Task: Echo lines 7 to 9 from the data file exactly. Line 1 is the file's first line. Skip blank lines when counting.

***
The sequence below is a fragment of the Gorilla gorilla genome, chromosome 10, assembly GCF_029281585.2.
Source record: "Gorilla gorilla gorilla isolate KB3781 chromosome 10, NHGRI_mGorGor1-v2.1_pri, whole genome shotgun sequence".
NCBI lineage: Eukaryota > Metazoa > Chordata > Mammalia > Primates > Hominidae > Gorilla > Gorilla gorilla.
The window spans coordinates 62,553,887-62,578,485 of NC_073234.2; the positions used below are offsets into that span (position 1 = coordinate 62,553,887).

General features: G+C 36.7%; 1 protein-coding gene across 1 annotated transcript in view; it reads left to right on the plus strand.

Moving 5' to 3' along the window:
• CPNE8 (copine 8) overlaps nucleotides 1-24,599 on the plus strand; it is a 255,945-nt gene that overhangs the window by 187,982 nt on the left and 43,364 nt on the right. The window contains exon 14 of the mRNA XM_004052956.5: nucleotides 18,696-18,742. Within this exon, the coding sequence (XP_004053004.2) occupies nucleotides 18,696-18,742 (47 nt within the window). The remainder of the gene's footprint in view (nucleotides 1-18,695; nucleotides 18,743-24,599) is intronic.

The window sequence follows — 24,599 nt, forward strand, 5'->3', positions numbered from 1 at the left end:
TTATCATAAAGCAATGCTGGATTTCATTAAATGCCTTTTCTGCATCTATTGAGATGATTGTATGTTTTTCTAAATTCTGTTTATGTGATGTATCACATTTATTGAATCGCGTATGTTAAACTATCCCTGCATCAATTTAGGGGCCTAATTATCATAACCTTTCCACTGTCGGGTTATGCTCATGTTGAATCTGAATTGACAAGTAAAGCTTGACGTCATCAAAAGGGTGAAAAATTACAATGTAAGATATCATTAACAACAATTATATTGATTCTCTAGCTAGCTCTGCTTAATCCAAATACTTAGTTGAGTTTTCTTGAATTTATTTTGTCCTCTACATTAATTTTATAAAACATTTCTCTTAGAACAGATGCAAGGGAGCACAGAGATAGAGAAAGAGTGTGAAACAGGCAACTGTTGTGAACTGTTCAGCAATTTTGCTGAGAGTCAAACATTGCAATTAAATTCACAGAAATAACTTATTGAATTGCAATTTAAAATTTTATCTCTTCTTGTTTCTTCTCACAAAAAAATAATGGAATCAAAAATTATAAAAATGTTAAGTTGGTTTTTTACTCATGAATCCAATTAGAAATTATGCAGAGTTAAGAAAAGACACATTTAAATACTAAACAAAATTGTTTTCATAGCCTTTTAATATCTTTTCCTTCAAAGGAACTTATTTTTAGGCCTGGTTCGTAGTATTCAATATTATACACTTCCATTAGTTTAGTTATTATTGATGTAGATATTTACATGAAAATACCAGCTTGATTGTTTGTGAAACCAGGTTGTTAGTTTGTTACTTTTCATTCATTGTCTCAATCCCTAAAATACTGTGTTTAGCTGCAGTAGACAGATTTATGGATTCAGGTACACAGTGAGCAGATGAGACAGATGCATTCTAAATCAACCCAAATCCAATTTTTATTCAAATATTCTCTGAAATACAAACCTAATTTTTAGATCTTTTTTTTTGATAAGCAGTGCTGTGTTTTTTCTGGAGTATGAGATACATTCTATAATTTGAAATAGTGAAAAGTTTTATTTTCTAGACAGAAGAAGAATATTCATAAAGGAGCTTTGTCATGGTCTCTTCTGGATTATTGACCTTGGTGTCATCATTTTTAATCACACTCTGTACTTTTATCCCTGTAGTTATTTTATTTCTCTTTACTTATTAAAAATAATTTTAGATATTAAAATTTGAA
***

• CPNE8 (copine 8) overlaps nucleotides 1-24,599 on the plus strand; it is a 255,945-nt gene that overhangs the window by 187,982 nt on the left and 43,364 nt on the right. The window contains exon 14 of the mRNA XM_004052956.5: nucleotides 18,696-18,742. Within this exon, the coding sequence (XP_004053004.2) occupies nucleotides 18,696-18,742 (47 nt within the window). The remainder of the gene's footprint in view (nucleotides 1-18,695; nucleotides 18,743-24,599) is intronic.

The window sequence follows — 24,599 nt, forward strand, 5'->3', positions numbered from 1 at the left end:
TTATCATAAAGCAATGCTGGATTTCATTAAATGCCTTTTCTGCATCTATTGAGATGATTGTATGTTTTTCTAAATTCTGTTTATGTGATGTATCACATTTATTGAATCGCGTATGTTAAACTATCCCTGCATCAATTTAGGGGCCTAATTATCATAACCTTTCCACTGTCGGGTTATGCTCATGTTGAATCTGAATTGACAAGTAAAGCTTGACGTCATCAAAAGGGTGAAAAATTACAATGTAAGATATCATTAACAACAATTATATTGATTCTCTAGCTAGCTCTGCTTAATCCAAATACTTAGTTGAGTTTTCTTGAATTTATTTTGTCCTCTACATTAATTTTATAAAACATTTCTCTTAGAACAGATGCAAGGGAGCACAGAGATAGAGAAAGAGTGTGAAACAGGCAACTGTTGTGAACTGTTCAGCAATTTTGCTGAGAGTCAAACATTGCAATTAAATTCACAGAAATAACTTATTGAATTGCAATTTAAAATTTTATCTCTTCTTGTTTCTTCTCACAAAAAAATAATGGAATCAAAAATTATAAAAATGTTAAGTTGGTTTTTTACTCATGAATCCAATTAGAAATTATGCAGAGTTAAGAAAAGACACATTTAAATACTAAACAAAATTGTTTTCATAGCCTTTTAATATCTTTTCCTTCAAAGGAACTTATTTTTAGGCCTGGTTCGTAGTATTCAATATTATACACTTCCATTAGTTTAGTTATTATTGATGTAGATATTTACATGAAAATACCAGCTTGATTGTTTGTGAAACCAGGTTGTTAGTTTGTTACTTTTCATTCATTGTCTCAATCCCTAAAATACTGTGTTTAGCTGCAGTAGACAGATTTATGGATTCAGGTACACAGTGAGCAGATGAGACAGATGCATTCTAAATCAACCCAAATCCAATTTTTATTCAAATATTCTCTGAAATACAAACCTAATTTTTAGATCTTTTTTTTTGATAAGCAGTGCTGTGTTTTTTCTGGAGTATGAGATACATTCTATAATTTGAAATAGTGAAAAGTTTTATTTTCTAGACAGAAGAAGAATATTCATAAAGGAGCTTTGTCATGGTCTCTTCTGGATTATTGACCTTGGTGTCATCATTTTTAATCACACTCTGTACTTTTATCCCTGTAGTTATTTTATTTCTCTTTACTTATTAAAAATAATTTTAGATATTAAAATTTGAA